Well, Karina, first of all thank you for informing me on something I grew up with. Secondly, the "I Love NY" campaign was singlemindedly an attempt to bring investors and wealth back to NYC, Manhattan in particularly. I could youtube every ILNY commercial from the 70s. Yes, it was to bring tourism back to the entire state, I mean you do have Niagara Falls and the Adirondacks of course, but let's be clear, the campaign was to rehabilitate NYC. To think otherwise is to think ignorantly. Just an FYI for you Karina.
Here is a boring YT about ILNY from the 70s. No one mentioned your upstate NY heritage. It's all about Manhattan. And sorry, when I went skiing, my family went to Vermont.
How was Pa paying the hookers? Weren't the Ingalls dirt poor?
I got it-He fake fiddled in the lounge area, and was paid via the barter system for providing the evening's entertainment.
Was this show really so soapy? I think I watched it as kid for a year or two, but I don't remember bath houses, prostitutes, and morphine addicted children.
Tonight's episode: Charles cures alcoholism
Yeah, "Charles" should know....Michael Landon took his coffee with three fingers of Wild Turkey in it! (Per Alison Arngrim's book.)
Sounds like a former professor of mine...
the grange were paying (to get HIS vote) and i think as kids we filtered out all the yucky- although i recall thinking long and hard about the sylvia episode.....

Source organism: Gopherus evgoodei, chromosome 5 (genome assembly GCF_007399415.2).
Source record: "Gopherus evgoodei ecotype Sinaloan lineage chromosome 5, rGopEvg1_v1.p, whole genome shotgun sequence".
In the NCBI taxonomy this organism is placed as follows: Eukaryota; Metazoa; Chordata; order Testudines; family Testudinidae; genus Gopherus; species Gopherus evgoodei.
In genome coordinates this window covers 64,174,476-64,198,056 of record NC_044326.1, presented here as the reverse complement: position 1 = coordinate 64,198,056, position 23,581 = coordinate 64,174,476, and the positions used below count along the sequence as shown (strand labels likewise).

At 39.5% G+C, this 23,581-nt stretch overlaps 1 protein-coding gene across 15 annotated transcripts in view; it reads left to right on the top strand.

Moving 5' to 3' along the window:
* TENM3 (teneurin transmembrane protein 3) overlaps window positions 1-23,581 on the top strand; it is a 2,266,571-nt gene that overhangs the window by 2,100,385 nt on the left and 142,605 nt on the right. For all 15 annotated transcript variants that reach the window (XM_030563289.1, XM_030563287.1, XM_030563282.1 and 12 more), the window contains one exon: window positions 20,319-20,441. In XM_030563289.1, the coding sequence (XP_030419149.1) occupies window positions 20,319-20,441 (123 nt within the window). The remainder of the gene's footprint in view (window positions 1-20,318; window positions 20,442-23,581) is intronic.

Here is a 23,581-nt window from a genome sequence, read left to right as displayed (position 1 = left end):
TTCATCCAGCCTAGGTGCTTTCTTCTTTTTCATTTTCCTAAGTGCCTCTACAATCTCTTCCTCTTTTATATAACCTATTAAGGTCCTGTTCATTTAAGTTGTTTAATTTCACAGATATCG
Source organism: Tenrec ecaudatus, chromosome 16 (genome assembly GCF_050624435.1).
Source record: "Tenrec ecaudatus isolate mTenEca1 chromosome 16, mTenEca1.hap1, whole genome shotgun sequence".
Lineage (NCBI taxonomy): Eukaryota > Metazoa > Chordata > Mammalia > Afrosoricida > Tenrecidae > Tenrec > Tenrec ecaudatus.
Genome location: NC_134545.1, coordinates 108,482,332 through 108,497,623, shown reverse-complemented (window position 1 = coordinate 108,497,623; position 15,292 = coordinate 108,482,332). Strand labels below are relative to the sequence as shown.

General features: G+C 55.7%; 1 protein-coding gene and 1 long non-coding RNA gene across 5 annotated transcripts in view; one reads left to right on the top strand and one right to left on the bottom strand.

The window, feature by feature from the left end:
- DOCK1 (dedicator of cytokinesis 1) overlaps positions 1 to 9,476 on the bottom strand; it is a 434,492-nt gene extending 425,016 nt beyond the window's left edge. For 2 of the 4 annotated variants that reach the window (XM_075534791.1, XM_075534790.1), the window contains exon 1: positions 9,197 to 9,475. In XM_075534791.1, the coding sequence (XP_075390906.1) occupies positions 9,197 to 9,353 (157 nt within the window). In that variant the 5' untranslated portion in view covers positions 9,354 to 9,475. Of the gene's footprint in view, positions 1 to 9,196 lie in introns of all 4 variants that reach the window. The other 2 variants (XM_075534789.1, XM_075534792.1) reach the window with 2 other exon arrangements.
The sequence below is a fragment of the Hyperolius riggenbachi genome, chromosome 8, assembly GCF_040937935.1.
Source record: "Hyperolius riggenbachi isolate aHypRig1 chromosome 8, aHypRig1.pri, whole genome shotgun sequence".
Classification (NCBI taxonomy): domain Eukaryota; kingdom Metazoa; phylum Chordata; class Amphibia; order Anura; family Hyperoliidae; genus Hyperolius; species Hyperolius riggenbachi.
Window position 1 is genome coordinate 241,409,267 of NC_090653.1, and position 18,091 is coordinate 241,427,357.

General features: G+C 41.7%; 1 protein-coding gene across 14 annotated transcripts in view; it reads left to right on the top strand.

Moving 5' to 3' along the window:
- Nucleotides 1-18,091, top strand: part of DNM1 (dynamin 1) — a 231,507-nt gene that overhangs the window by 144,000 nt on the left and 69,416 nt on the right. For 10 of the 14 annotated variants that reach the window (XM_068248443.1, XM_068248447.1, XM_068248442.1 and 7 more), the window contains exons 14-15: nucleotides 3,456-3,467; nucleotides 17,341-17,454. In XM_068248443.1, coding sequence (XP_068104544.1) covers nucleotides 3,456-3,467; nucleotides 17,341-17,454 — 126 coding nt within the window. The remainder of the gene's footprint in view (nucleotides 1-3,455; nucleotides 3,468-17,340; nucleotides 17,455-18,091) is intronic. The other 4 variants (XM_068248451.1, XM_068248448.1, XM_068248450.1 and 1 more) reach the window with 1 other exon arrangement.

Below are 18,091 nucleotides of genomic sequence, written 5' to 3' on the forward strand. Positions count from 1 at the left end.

(omg i know WAY too much about this topic.....)
It was pretty funny. Charles felt that the saloon was too noisy after his kids should be asleep that he approached the owner to lower the sound. So ole 'glass ribs' Charles got his butt beaten yet again. Poor Pa always had his ribs broken, at least in Winoka he deserved it.
Several years ago I drove from my home in Michigan to see a friend in Des Moines. On the way there I decided to go on a Little House tour. I went to Plum Creek and De Smet. As a lover of the real history behind the books and people in them, I was in my glory visiting the place Laura and her family lived. Walking the banks of Plum Ceek was especially exciting because while the dugout house has collapsed, you can still see the depression left in the ground, wade into the creek, and walk the meadow Laura wrote about so clearly. Seeing the trees planted by Pa in De Smet that formed a wind break around the house was also a thrill. The house is gone, but their well is there and you can see the Big Slough. The feed store in town where the family stayed during the bad winters in still there, although it's not preserved as their home. The family actually had a more permanent home a few blocks away that Pa built when running the farm became too difficult. You can tour the house and see so many personal belongings, especially of Mary's. After Pa died, they had to rent out half the house to boarders to make ends meet. If you are a fan of the stories, visiting these places is like a mecca. Oh yeah, the surveyor's house that the family lived in when they first moved by Silver Lake has been moved into the town of De Smet, and that too can be toured. I never knew about the real Nellie Olsen and LIW's inspiration for her book character until visiting De Smet.
I loved the shows, but the more I learned about the books and researched the history, the more discontent I was about them. I, too, could never figure out why even Mr. Edwards had a nicer house and furniture than the Ingalls. I hated all the horrible events that Micheal Landon invented for the show. Mary's baby dying? Really! Was that necessary?
Have you read The Wilder Life by Wendy McClure? If you haven't yet, you might enjoy it.
Yes, I read this last spring. Really enjoyed it. Thanks!